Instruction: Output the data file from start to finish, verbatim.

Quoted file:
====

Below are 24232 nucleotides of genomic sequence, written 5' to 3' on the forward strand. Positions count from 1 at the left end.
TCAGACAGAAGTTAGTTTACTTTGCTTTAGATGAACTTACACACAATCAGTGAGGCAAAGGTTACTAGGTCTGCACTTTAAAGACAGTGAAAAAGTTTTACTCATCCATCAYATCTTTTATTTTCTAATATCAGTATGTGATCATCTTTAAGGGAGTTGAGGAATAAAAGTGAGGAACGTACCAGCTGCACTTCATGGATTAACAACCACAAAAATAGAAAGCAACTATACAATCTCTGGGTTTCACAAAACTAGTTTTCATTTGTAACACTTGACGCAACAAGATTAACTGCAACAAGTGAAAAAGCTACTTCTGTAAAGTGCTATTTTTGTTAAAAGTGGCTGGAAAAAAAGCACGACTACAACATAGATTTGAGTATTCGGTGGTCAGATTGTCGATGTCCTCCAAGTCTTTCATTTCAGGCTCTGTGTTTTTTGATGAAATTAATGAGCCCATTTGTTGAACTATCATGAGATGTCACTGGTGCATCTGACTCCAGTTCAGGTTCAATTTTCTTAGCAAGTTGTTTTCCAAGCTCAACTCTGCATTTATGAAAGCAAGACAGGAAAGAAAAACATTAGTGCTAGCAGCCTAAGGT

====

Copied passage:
Below are 24232 nucleotides of genomic sequence, written 5' to 3' on the forward strand. Positions count from 1 at the left end.
TCAGACAGAAGTTAGTTTACTTTGCTTTAGATGAACTTACACACAATCAGTGAGGCAAAGGTTACTAGGTCTGCACTTTAAAGACAGTGAAAAAGTTTTACTCATCCATCAYATCTTTTATTTTCTAATATCAGTATGTGATCATCTTTAAGGGAGTTGAGGAATAAAAGTGAGGAACGTACCAGCTGCACTTCATGGATTAACAACCACAAAAATAGAAAGCAACTATACAATCTCTGGGTTTCACAAAACTAGTTTTCATTTGTAACACTTGACGCAACAAGATTAACTGCAACAAGTGAAAAAGCTACTTCTGTAAAGTGCTATTTTTGTTAAAAGTGGCTGGAAAAAAAGCACGACTACAACATAGATTTGAGTATTCGGTGGTCAGATTGTCGATGTCCTCCAAGTCTTTCATTTCAGGCTCTGTGTTTTTTGATGAAATTAATGAGCCCATTTGTTGAACTATCATGAGATGTCACTGGTGCATCTGACTCCAGTTCAGGTTCAATTTTCTTAGCAAGTTGTTTTCCAAGCTCAACTCTGCATTTATGAAAGCAAGACAGGAAAGAAAAACATTAGTGCTAGCAGCCTAAGGT